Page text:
B vagan temperament

JumpingSpiderLady

Arachnobaron
Joined
Jul 29, 2016
Messages
342
My husbands has never threat postured that I have seen, but it is skittish. I think it flicked hairs at me once. But that is just ours.
 

ratluvr76

Arachnodemon
Joined
Jul 12, 2014
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741
No matter the species, each individual is just that, individual. The majority of B. vagans, from what I understand, are pretty chill. Kind of calm even. Slings, obviously, are a bit more skittish and more apt to hide when disturbed but ANY tarantula, even previously calm and reasonably well mannered can become very defensive. (aggressive really isn't a word that fits with T's in my oppinion. ;))
 

Poec54

Arachnoemperor
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Mar 26, 2013
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4,763
Even the calmest tarantulas can have a fast and violent feeding response. Keep your fingers away from them.
 

Clifford DVM

Arachnopeon
Joined
Sep 6, 2016
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0
I've had this species in the past. I wouldn't want to cuddle with one, however, I never witnessed an aggressive posture.
 

magicmed

Arachnobaron
Joined
Jun 4, 2016
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403
I can only comment on mine, but he is quite adorable. Doesn't mind the enclosure being opened at all, always out and about unless he's close to a molt. I have never gotten a threat, kick, or bolt out of mine.
 

EulersK

Arachnonomicon
Staff member
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Feb 22, 2013
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I've had more than a few of them, and they're all generally the same: Skittish. What's worse is that they never seem to learn where their hides are. They just bolt in random directions when scared - if they get to their hide, it's pure coincidence. Even the adults are this way. Fortunately, they slow down with size (at least the females do), but they're quite fast when they're smaller.

My mama always said B vagans is like a box of chocolates. You never know what you're gonna get.
Has your mother ever had a box of chocolates? Because you know exactly what you're going to get... it's written right there on the box ;)
 

mistertim

Arachnobaron
Joined
Sep 4, 2015
Messages
551
I've had more than a few of them, and they're all generally the same: Skittish. What's worse is that they never seem to learn where their hides are. They just bolt in random directions when scared - if they get to their hide, it's pure coincidence. Even the adults are this way. Fortunately, they slow down with size (at least the females do), but they're quite fast when they're smaller.
I think maybe it could have something to do with you gluing their hides upside down onto the roof their enclosures.
 

REEFSPIDER

Arachnobaron
Joined
May 6, 2016
Messages
412
I have old world T's that are easier to rehouse than my vagans. They are varied temperament animals.
 

BobBarley

Arachnoprince
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Sep 16, 2015
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1,480
Has your mother ever had a box of chocolates? Because you know exactly what you're going to get... it's written right there on the box ;)
What box of chocolates are you getting? The ones I've seen were all a mystery.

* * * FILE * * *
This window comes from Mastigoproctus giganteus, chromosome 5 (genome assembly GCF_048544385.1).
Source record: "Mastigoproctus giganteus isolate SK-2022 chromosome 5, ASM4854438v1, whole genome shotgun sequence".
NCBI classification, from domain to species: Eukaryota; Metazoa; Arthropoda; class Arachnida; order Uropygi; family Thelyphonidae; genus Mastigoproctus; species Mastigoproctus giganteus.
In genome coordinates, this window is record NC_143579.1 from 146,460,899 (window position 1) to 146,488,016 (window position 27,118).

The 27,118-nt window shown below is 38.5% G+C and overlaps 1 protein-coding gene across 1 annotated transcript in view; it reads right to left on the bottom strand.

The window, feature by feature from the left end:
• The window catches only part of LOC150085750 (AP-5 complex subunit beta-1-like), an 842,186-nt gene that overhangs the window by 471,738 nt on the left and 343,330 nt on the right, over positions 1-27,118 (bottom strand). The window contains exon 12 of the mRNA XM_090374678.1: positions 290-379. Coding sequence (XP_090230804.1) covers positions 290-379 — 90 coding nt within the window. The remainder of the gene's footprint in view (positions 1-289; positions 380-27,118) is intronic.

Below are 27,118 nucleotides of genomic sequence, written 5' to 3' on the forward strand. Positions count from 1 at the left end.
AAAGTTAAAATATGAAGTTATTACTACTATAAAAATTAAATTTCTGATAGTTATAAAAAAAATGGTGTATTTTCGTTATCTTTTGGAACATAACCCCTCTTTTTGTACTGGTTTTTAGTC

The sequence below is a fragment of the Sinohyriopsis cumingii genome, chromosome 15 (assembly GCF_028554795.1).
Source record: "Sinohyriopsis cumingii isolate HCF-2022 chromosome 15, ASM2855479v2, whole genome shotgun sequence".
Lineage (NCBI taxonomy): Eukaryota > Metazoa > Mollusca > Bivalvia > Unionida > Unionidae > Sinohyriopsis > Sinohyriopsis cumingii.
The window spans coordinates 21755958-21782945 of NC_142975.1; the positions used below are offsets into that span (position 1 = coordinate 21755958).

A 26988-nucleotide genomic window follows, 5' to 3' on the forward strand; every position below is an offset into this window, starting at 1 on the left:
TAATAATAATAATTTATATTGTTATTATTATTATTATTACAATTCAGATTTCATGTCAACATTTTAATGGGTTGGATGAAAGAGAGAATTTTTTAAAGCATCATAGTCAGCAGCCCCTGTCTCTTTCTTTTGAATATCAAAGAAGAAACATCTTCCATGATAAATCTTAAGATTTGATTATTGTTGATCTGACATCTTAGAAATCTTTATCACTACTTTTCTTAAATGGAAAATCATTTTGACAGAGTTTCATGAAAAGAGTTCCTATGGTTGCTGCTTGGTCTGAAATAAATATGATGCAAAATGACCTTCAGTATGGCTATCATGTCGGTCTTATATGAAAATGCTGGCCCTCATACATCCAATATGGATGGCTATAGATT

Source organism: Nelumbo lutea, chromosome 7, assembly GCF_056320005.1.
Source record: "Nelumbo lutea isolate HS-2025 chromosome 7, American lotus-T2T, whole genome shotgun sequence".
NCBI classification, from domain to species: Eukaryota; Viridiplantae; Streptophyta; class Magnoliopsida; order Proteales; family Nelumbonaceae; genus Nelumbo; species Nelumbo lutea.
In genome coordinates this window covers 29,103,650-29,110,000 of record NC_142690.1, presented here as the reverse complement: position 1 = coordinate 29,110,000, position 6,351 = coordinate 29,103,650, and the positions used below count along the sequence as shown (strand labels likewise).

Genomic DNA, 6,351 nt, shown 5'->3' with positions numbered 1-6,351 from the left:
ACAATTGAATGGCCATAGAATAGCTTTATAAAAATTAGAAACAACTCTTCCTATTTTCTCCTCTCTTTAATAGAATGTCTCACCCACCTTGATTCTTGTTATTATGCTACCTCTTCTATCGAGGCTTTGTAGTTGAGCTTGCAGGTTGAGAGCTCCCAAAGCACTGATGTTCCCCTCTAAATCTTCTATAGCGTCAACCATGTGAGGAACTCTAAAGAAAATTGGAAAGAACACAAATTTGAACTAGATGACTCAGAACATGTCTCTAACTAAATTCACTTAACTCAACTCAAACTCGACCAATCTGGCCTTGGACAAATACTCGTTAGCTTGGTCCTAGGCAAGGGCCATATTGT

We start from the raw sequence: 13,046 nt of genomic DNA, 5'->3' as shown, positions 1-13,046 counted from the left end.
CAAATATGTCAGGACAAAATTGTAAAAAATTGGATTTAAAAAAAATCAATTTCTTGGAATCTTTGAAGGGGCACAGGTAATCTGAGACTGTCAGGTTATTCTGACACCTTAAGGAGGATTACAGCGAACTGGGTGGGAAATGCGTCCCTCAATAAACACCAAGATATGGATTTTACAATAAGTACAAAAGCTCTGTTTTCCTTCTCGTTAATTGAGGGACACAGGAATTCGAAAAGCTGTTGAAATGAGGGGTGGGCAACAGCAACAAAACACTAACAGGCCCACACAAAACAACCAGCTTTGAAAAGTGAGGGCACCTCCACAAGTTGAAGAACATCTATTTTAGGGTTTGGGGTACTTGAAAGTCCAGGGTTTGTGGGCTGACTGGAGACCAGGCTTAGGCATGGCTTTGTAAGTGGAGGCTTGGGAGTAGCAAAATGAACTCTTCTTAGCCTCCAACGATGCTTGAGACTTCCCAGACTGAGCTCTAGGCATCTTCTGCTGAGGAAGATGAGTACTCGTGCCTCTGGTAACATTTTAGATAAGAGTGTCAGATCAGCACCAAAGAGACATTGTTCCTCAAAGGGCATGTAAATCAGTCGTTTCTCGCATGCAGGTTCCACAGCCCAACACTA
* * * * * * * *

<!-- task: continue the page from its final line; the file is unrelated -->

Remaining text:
REEFSPIDER

Arachnobaron
Joined
May 6, 2016
Messages
412
What box of chocolates are you getting? The ones I've seen were all a mystery.
Completely off topic but most name brand i.e. Sees, Russell stover, Godiva, and the likes of other major designer truffles and chocolates producers include a legend inside the box that tells you the description of the corespondent chocolate in the box.
 

BobBarley

Arachnoprince
Joined
Sep 16, 2015
Messages
1,480
Completely off topic but most name brand i.e. Sees, Russell stover, Godiva, and the likes of other major designer truffles and chocolates producers include a legend inside the box that tells you the description of the corespondent chocolate in the box.
Literally every box of chocolates I've ever had o_O It's written on the lid
Huh, alright then. Maybe I'm just not paying attention.
 

Mattkc

Arachnopeon
Joined
Jul 23, 2015
Messages
37
I've owned many of these over the years and all comments above are correct... They are a great beginner T to own and very underrated, inexpensive, attractive and easy to raise with minimal effort. In general, temperament is middle of the road for Brachypelma's - I've had very nervous skittish ones and extremely laid back calm ones. I have seldom experienced (other than a feeding response) any truly aggressive behavior from these guys - that includes dealing with wild specimens in Mexico. However, I did come across two wild ones, out of dozens I encountered that would have eviscerated me if it got the chance! Its been also my experience they are also not big hair flickers compared to other Brachypelma's and NW T's. As most have said on this thread, its about the individual personality of the specimen.
Since they are so inexpensive to get as slings, get three or four to hopefully find one with the personality you seek!
 

Tygarys

Arachnopeon
Joined
Jan 19, 2016
Messages
16
My 2nd T is a B. Vagans. It isnot skittish unless I make a lot of noise opening its enclosure. If I am quite, it will just chill. It is the only T that has tried to hair me however, and is the only one to give me a threat posture/strike (on water stream while filling dish). It is also a cricket vacuum.
 
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